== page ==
Bone & Bread

Title: Bone & Bread

Author: Saleema Nawaz

Publisher: House of Anansi Press

Release Date: February 26 2013

Source: Chapters

Rating: 4/5

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Beena and Sadhana are sisters who share a bond that could only have shaped by the most unusual of childhoods — and by shared tragedy.  Orphaned as teenagers, they have grown up under the exasperated watch of their Sikh uncle, who runs a bagel shop in Montreal’s Hasidic community of Mile End.  Together, they try to make sense of the rich, confusing brews of values, rituals, and beliefs that form their inheritance.  Yet as they grow towards adulthood, their paths begin to diverge.  Beena catches the attention of one of the “bagel boys” and finds herself pregnant at sixteen, while Sadhana drives herself to perfectionism and anorexia.  Goodreads

The fact that this novel was a finalist for Canada Reads 2016 comes to no surprise to me, in fact, it was one of the main reasons why I picked it up in the first place.  Nawaz wrote a powerful story of sisterhood with beautiful prose to match.  The characterization of the sisters, albeit a little two-dimensional at times, have the opportunity to grow and become more intricate with the alternating timelines that intertwine their struggles with teenage pregnancy, mental health, and the death of two parents.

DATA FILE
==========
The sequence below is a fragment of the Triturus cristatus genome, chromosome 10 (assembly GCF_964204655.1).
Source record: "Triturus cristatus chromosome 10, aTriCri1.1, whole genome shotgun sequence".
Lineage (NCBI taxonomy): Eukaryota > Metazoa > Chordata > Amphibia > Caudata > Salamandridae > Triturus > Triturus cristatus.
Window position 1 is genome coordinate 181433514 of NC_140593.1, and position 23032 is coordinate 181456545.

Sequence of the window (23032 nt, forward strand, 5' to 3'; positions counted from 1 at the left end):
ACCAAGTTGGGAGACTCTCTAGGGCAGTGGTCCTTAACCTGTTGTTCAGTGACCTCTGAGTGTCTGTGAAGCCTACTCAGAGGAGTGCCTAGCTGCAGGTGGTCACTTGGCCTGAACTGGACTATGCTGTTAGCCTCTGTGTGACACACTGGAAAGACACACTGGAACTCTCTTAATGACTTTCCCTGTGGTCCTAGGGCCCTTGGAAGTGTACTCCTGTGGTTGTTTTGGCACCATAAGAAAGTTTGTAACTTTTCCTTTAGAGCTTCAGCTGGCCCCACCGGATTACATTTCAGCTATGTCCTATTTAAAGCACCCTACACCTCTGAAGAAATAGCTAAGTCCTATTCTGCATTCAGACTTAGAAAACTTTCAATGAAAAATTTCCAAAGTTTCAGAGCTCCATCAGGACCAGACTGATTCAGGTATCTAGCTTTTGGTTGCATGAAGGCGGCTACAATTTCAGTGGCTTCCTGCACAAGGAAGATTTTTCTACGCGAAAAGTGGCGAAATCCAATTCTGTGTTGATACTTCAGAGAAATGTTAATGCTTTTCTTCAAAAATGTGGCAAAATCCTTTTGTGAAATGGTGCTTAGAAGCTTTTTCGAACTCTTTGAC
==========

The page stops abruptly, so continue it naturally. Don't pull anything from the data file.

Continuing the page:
As a Canadian, who lives and Ottawa and who has traveled to Montreal many times, it was exciting to read a novel whose setting was easily identifiable.  It was interesting to be able to follow the characters as they themselves walk around the neighbourhoods of downtown Ottawa and be able to know, to a certain degree, exactly where they were based on Nawaz’ rich and detailed descriptions of the cityscape.

The only thing I’m kind of on the fence about was Libby’s entire subplot within the novel.  I ultimately felt really annoyed with Libby’s character.  She takes forever to actually come out and say what she needs to tell Beena and without giving too much away, what she finally says actually enraged me so much I had to put the book down — it was so, so stupid.

Nawaz truly encapsulates everything life has to offer, all of the good and all of the bad.  And like life itself, this novel made me laugh and cry — sometimes at the same time — because, as we learn from Beena’s and Sadhana’s stories, life is short and we must take everything it has to give.

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